Tawny Port Archives - Please The Palate
-1
archive,tag,tag-tawny-port,tag-3122,bridge-core-3.0.1,qode-page-transition-enabled,ajax_updown_fade,page_not_loaded,,qode-theme-ver-28.7,qode-theme-bridge,disabled_footer_top,qode_header_in_grid,wpb-js-composer js-comp-ver-6.8.0,vc_responsive
  • All
  • Cocktails
  • Food
  • Lifestyle
  • Podcasts
  • Travel
  • Uncategorized
  • Videos
  • Wine

When planning a meal, different wines are selected for each course. We might start with sparkling wines, then have a white wine with the first course, a red wine with...

I spent the past week eating and drinking my way through Porto and the Douro in northern Portugal. There were so many wonderful wines, from still white and red Douro wines to the famous and historical Ports, both ruby and tawny. But at each and every tasting, the one wine that stole my heart was the Colheita and that is why it is the Please the Palate Pick of the week. Port can be ruby or tawny. Ruby Ports, whether young, reserve, LBV or vintage, tend to be more fruit driven as they do not age in oak. A tawny port is a port that is aged in wood so that oxygen flows through resulting in the loss of color and the development of different flavors. Tawny Port is available in 10 Year, 20 Year, 30 Year, 40 Year and Colheita, an aged Tawny Port made with grapes from a single vintage. "Colheita" means "harvest" in Portuguese. Colheitas are required by law to mature in wooden casks for at least seven years, although it can be much longer. The wine is bottled when the producer feels it is ready to drink.
This story originally appeared in the Napa Valley Register. Miguel Braga was 10 years old when his father, Mario Braga, purchased Quinta do Mourão, as well as four other properties, in the Douro in Portugal.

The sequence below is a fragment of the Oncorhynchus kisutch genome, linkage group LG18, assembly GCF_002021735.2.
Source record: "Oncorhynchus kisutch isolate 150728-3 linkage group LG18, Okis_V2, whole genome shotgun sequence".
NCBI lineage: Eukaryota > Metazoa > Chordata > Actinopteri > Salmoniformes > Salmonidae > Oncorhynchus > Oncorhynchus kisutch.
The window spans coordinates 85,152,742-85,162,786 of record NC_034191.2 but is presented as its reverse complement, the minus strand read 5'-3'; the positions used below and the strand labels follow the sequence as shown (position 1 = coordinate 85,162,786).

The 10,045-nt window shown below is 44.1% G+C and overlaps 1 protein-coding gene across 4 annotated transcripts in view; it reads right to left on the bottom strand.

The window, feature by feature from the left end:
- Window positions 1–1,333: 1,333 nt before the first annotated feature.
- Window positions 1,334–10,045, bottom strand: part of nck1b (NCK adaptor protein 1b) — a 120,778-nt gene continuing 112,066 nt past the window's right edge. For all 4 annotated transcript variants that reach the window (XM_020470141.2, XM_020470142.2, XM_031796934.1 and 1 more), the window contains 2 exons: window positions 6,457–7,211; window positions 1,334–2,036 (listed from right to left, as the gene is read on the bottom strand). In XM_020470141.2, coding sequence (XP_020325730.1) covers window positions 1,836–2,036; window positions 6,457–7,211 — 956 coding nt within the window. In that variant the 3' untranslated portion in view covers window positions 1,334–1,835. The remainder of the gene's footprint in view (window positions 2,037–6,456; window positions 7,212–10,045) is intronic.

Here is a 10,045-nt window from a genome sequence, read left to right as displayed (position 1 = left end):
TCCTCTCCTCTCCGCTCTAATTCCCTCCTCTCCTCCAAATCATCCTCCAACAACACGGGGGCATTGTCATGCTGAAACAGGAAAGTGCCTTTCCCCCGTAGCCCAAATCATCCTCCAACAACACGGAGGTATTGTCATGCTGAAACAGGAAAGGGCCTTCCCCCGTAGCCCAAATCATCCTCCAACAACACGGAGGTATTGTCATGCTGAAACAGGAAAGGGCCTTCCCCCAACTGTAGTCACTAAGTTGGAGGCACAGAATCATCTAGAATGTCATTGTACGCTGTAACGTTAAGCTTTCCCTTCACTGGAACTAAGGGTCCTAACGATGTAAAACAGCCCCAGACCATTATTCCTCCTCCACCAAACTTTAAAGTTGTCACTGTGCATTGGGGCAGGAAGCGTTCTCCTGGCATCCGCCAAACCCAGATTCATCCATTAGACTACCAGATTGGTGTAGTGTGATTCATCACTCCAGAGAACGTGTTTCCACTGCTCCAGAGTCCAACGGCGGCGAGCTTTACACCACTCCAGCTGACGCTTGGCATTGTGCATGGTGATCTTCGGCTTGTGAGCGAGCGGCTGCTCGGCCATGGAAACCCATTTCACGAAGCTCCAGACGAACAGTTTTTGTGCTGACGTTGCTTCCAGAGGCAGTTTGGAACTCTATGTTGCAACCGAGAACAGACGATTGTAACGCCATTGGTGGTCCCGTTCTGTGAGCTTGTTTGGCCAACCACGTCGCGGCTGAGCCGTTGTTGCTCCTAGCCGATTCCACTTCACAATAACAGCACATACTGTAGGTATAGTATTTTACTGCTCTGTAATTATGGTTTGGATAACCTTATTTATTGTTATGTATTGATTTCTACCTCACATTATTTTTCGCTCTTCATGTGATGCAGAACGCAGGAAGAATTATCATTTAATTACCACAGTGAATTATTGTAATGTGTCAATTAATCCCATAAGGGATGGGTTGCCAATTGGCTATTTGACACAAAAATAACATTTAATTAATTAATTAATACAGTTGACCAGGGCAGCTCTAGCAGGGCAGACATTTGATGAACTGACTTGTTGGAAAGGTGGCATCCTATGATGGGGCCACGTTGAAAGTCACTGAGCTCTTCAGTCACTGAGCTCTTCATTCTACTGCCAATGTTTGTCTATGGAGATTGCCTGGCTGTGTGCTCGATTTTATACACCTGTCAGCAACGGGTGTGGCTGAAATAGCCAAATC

It was 1972 and Miguel spent every summer working on the farm. As much as he loved being out on the farm, he went to study economics and, as guided by his father, went to work in economics. Miguel worked as a financial holder but every September he would return to the Douro on vacation to work harvest.
In 1999, Mario Braga passed away, and Miguel worked his first harvest without his father. Until then, they had been making what Miguel called “generalist” wine. They owned their own vineyards and made Port that they would then sell to one of the larger producers to blend into a final product.
But Miguel realized that they would be able to get a better price on selling bottles instead of selling the juice. In 2000, he decided to produce and bottle wine, and to honor his father and he named it Mário Braga Herdeiros, translated to “the Heirs of Mário Braga.” Miguel made his first dry wine in 2001 and came to market in 2003. By 2004, Miguel left his job as an economist and devoted himself full-time to the winery.
Copied!